When you’re counting down to the start of your maternity leave, and more importantly D-Day, it’s very easy to feel down. As your bump is still expanding and you’re really feeling like you’re going to pop, you just feel tired, swollen and a little bit scared.
You may even feel panicked that things still need to be done, but try and take some deep breaths (good practice for what’s to come) and enjoy this exciting time.
Not only are you about to finish work for a while, you are also going to have a wonderful bundle of joy to keep you occupied. Babies change so fast, so prepare to savour every moment!
Getting ready for Baby
If you feel as though you’re not organised before baby’s arrival, write a list of what needs to be done. Then prioritise everything. Some things can wait.
What to put on your list:
- Somewhere for baby to sleep (e.g. Moses basket), baby blankets, sheets
- Bottles, sterilising unit, formula (even if you plan to breast feed. You may need an emergency back up)
- Your hospital bag with nightdress, nursing bras, maternity pads, big knickers, toiletries
- Baby’s hospital bag with first size sleep suits, nappies, cotton wool, hat, going home outfit
- Pram, car seat, baby basics such as baby bath
Just remember that anything else for baby can be bought after your baby is born, or you can ask family and friends for certain things.
Housework and decorating can also wait. The baby can easily sleep in your room for the first three to six months, so even their nursery can be put on hold if need be.
You may not get an awful lot of ‘me time’, but there will be times when you can make the most of those quiet moments.
Before the baby is born do lots of relaxing. This means having plenty of long baths, hanging out in your PJ’s, sleeping as much as you can and getting people to run around after you!
When baby is here and you’re at home being overwhelmed with visitors, take full advantage. Let them take the baby, change the baby’s nappy, feed them (if you are using formula or expressed breast milk) and if you have family staying over night, let them take care of baby while you sleep in.
Allow your partner to get involved and accept any help offered. Make sure you are fully prepared for when hubby is back at work and it’s just the two of you.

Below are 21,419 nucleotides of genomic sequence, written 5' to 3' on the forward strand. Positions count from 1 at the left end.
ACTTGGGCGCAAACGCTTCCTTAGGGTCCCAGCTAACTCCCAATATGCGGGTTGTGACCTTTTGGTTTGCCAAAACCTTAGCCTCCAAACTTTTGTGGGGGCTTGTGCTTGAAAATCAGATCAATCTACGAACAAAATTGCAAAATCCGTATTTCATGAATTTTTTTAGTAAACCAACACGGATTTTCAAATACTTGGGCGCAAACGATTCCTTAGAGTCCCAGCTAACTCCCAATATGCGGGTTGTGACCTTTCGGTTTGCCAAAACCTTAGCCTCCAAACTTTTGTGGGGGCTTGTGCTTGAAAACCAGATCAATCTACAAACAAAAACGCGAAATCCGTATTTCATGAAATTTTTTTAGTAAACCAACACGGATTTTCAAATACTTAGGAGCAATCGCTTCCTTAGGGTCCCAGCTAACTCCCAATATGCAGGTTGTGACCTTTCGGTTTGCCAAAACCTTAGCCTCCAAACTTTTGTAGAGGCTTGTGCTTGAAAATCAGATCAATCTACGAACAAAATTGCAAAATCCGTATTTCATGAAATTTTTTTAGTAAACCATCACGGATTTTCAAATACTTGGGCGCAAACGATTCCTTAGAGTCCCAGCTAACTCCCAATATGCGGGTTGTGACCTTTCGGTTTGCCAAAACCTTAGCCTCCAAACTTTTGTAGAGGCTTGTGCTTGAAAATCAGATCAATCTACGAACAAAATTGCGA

Baby is Growing Fast!
Each moment with your baby is special. You’ll be taking plenty of photo’s and seeing how quickly they are changing. Every few weeks they are growing out of outfits and you are noticing milestones.
You may be reading books or articles of what your baby ‘should’ be doing week by week. When they finally do things, such as smiling, rolling over, sitting up, you can enjoy these moments. You have this time off work to see what baby is up to.
You may look back and feel a bit sad that baby isn’t so teeny-tiny anymore, but buying new outfits can be exciting. Baby clothes can be bought on a shoe string too (have a look in supermarkets, or the sale racks) which is a positive when you’re not earning.
If you’re handy with a knitting needle and wool, then making your own baby clothes will save you some money, as well as keeping you occupied when baby is asleep (unless you are sleeping too!).
In fact you can go all shabby chic by making new cushion covers or painting old furniture. When you’re at home every day, you might want to freshen things up. It’s cheaper than buying new.
If you do have the time and energy, now is also a good time to start up any old hobbies once again.
Sort Out Baby’s Social Life
Have a look online or information from your local children’s centres at what there is to do with baby. They’ll be plenty of baby groups to meet other Mum’s and chat with health visitor’s about any concerns you may have.
There might be alternative ideas, depending on your baby’s age and ability. Try music and singing groups or swimming clubs. Some groups are free, but others charge termly or an entrance fee.
You could also set up a group with the other Mum’s. Invite them round for coffee, then change location to someone else’s house or a baby-friendly coffee shop.
This is not just indulging. All of these contacts will come in handy once you have returned to work and you need some quick information about something baby-related. Besides, it’s good for your baby to learn to become flexible and get used to other people, locations and babies.
Get Some Pocket Money
Getting some extra cash always comes in handy, especially with a baby to buy for. Sell off your old stuff to make space in your home and make money. Use Facebook, Ebay or Gumtree to advertise your maternity clothes, pre-pregnancy clothes and baby clothes and toys.
If you did get handy with those crafts, there’s always Etsy to sell all things handmade.
Make Your Own Baby Food
When it comes to weaning, making your own baby food can be great fun. Get an ice cube tray to freeze batches of food and try out a number of flavours. You can try out the shop bought ones and re-create them at home. This way you are saving money, and making something you know baby likes!
Have a look on the internet or at baby recipe books for ideas.
Time To Go Back To Work?
Are you dreading the return to the grindstone? If the boring 9-5 you had isn’t filling you with excitement, then use this valuable time off to check out what else is available.
Get your CV and Linked In profile up to date and have a scout about at what is out there. If you need to brush up on a new skill, then see if you can do some research.
Of course, you can also get chatting to your new Mum friends and find out the companies they work for. There could be an opportunity for a fresh new start.
Author: Emma Harvey, Emma is a working mother with a 12 year old and a 9 month old. She works in the care sector and has just returned from maternity leave as a trainer. She writes and blogs in her spare time. Read more on Emma’s own blog: HubPages